Local Man Pleads Guilty To Hiding Key in Mail Theft Case

mail theft
USPS truck | Photo by Michael Bocchieri/Getty Images

A Fort Worth man has pleaded guilty to receiving and concealing an arrow key stolen from a mail carrier last September.

Willis Bender, 18, has admitted to having played a part in the theft of a key used by USPS workers to access collection boxes, parcel lockers, and more on their assigned routes. He pleaded guilty this week to receipt or concealment of stolen property of the United States, for which he faces up to 10 years in federal prison, per a news release from the United States Attorney’s Office for the Northern District of Texas.

Bender was indicted last October after being found in possession of a key taken from a mail carrier by an armed robber in Everman the month prior. The victim had told investigators a man threatened her at gunpoint and demanded she turn over her “mailbox key,” per the release.

When the investigation into the robbery led to Bender, he provided several different accounts of how he had come into possession of the stolen key.

As detailed in the release, the versions of his story included knowing nothing about it, a man showing up at his front door and forcing him to help in the robbery, being kidnapped and held captive in the backseat of the man’s vehicle during the robbery, and him finding the key outside his door and hiding it out of fear of being connected to the crime.

The young man’s arrest comes as a series of robberies targeting postal workers have occurred in the North Texas region, as covered by The Dallas Express. Despite the United States Postal Inspection Service (USPIS) offering a $150,000 reward for information leading to an arrest, the brazen thefts have continued. The latest incident took place at a Fort Worth apartment complex on March 15, when a male suspect described as black, thin, in his early 20s, and between 5-foot-8 and 5-foot-9 allegedly robbed a letter carrier while they were delivering mail.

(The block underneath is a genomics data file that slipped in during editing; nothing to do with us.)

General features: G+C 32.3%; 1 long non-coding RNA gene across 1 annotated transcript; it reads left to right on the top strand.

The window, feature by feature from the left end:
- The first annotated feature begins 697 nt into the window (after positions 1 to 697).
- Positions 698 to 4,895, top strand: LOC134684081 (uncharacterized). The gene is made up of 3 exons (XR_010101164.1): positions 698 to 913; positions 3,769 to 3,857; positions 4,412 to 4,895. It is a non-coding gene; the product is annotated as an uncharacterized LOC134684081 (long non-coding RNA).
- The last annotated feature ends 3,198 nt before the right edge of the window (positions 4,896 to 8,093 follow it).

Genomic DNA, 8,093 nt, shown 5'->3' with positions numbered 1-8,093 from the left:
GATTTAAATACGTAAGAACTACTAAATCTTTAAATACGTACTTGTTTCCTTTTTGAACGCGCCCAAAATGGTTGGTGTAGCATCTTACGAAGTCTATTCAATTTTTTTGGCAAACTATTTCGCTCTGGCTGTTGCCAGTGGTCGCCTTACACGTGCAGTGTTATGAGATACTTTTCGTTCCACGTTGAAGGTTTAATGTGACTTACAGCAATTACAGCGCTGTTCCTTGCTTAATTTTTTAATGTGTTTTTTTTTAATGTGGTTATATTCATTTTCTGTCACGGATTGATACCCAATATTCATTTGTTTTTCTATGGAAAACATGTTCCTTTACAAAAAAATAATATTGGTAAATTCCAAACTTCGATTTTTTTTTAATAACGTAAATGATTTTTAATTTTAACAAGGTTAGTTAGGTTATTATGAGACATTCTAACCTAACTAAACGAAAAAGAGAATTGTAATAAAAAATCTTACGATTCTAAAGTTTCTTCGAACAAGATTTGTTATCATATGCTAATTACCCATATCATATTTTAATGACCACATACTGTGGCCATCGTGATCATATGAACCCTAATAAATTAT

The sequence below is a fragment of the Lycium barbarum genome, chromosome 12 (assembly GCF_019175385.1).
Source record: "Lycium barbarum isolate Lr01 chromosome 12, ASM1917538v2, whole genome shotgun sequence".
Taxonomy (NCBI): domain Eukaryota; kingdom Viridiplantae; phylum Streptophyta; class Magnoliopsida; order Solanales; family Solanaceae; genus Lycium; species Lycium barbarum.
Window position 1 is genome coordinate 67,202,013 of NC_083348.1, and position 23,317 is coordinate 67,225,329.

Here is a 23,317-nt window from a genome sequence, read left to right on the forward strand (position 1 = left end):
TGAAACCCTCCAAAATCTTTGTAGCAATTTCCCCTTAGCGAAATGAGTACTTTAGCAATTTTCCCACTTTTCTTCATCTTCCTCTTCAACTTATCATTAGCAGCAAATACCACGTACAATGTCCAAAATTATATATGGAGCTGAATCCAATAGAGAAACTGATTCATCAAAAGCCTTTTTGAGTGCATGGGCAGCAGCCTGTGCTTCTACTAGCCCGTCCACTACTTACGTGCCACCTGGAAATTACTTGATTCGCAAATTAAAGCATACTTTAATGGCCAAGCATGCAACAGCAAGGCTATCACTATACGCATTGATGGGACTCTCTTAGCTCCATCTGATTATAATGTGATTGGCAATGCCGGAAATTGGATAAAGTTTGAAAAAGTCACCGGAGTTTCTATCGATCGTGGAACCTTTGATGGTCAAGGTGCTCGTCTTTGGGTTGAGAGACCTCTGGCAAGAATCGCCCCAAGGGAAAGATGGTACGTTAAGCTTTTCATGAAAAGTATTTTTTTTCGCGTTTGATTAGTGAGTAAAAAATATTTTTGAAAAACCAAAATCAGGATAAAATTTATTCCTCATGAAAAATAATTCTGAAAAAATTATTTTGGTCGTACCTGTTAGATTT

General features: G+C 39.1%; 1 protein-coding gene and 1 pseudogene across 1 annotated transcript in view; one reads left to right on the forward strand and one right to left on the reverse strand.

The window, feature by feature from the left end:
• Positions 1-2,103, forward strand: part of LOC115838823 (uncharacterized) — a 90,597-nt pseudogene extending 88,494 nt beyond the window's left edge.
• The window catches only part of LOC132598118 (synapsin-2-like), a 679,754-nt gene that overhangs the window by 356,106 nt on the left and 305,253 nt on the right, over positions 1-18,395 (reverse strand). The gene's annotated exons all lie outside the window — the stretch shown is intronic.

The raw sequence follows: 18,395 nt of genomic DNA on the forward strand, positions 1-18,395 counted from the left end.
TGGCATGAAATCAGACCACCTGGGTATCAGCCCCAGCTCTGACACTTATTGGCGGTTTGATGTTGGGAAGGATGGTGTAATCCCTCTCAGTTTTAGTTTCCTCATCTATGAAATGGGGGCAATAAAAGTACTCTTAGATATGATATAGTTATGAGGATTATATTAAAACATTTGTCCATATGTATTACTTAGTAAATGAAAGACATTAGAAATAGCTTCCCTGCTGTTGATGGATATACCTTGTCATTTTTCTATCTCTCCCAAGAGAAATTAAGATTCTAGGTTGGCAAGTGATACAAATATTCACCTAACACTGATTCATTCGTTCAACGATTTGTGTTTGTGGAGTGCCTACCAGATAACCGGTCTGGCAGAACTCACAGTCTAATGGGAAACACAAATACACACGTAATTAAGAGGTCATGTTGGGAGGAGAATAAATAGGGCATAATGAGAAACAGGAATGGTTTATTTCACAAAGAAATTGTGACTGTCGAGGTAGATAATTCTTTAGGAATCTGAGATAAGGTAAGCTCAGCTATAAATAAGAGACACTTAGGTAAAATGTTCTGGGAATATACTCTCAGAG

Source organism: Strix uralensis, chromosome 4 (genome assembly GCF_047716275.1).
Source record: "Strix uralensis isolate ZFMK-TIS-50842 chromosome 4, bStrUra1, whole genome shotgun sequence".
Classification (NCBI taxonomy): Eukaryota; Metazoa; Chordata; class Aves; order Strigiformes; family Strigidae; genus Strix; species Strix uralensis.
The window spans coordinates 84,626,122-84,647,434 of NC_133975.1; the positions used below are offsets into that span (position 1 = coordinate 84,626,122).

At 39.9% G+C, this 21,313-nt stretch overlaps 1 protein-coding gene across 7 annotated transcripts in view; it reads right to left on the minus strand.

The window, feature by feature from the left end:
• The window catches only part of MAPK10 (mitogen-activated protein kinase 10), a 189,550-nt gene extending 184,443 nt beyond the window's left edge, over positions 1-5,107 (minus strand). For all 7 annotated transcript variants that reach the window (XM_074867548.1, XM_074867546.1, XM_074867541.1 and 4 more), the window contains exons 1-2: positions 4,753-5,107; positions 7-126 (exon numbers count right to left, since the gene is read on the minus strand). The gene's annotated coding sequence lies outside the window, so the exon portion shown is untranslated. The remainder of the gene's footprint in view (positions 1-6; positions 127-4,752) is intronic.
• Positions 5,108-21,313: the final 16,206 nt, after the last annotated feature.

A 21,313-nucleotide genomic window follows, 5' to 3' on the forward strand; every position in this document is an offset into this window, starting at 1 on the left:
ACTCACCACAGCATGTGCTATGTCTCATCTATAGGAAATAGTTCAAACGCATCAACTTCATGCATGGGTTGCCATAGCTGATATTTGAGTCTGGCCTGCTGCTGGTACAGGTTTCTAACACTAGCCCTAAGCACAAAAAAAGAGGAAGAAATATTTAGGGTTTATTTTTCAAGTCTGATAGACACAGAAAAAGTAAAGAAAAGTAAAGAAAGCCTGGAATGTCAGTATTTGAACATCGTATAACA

In February, trade union representatives and others organized a rally in Dallas to seek more protection on their routes and harsher penalties for robbers, as The Dallas Express reported. A nationwide uptick in such robberies has been reported these past two years, despite USPS promising to double down on their efforts to curb them, per AP News. While Congress is considering harsher criminal penalties, USPS is working to replace its antiquated arrow keys with electronic locks, install high-security boxes in crime-prone areas, and more.

Dallas has seen considerable reports of property crime — logging 15,739 as of April 4, according to the city’s crime dashboard. There have been 561 robberies, which are classified as violent crimes, with Council Member Omar Narvaez’s District 6 leading in the number of reports logged (72).

Meanwhile, a longstanding officer shortage has hindered the Dallas Police Department’s efforts to curb crime. It fields just 3,000 officers even though a City report recommended a force of 4,000 to serve the public safety needs of Dallas residents. However, the Dallas City Council spent considerably less taxpayer money on law enforcement than other high-crime jurisdictions, like Chicago, Los Angeles, and New York City, by budgeting only $654 million for DPD this year.

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